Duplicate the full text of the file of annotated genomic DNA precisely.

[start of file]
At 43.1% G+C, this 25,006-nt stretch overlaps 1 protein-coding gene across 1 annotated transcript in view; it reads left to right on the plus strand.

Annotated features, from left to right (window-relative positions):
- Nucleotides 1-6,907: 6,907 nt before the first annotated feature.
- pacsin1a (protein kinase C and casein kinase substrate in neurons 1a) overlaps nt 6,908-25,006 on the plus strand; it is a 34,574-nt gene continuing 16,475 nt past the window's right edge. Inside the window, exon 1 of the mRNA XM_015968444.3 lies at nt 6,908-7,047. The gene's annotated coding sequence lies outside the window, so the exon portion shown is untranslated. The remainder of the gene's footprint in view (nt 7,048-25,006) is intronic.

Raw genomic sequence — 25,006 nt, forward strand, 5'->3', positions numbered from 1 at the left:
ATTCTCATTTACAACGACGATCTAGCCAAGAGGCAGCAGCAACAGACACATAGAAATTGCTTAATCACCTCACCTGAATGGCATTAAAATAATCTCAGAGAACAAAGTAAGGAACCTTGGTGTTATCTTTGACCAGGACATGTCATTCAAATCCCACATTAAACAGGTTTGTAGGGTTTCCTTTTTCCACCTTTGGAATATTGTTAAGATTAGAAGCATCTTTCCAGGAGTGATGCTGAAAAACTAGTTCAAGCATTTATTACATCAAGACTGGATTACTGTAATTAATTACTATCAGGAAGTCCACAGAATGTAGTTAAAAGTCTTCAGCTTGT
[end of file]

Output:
At 43.1% G+C, this 25,006-nt stretch overlaps 1 protein-coding gene across 1 annotated transcript in view; it reads left to right on the plus strand.

Annotated features, from left to right (window-relative positions):
- Nucleotides 1-6,907: 6,907 nt before the first annotated feature.
- pacsin1a (protein kinase C and casein kinase substrate in neurons 1a) overlaps nt 6,908-25,006 on the plus strand; it is a 34,574-nt gene continuing 16,475 nt past the window's right edge. Inside the window, exon 1 of the mRNA XM_015968444.3 lies at nt 6,908-7,047. The gene's annotated coding sequence lies outside the window, so the exon portion shown is untranslated. The remainder of the gene's footprint in view (nt 7,048-25,006) is intronic.

Raw genomic sequence — 25,006 nt, forward strand, 5'->3', positions numbered from 1 at the left:
ATTCTCATTTACAACGACGATCTAGCCAAGAGGCAGCAGCAACAGACACATAGAAATTGCTTAATCACCTCACCTGAATGGCATTAAAATAATCTCAGAGAACAAAGTAAGGAACCTTGGTGTTATCTTTGACCAGGACATGTCATTCAAATCCCACATTAAACAGGTTTGTAGGGTTTCCTTTTTCCACCTTTGGAATATTGTTAAGATTAGAAGCATCTTTCCAGGAGTGATGCTGAAAAACTAGTTCAAGCATTTATTACATCAAGACTGGATTACTGTAATTAATTACTATCAGGAAGTCCACAGAATGTAGTTAAAAGTCTTCAGCTTGT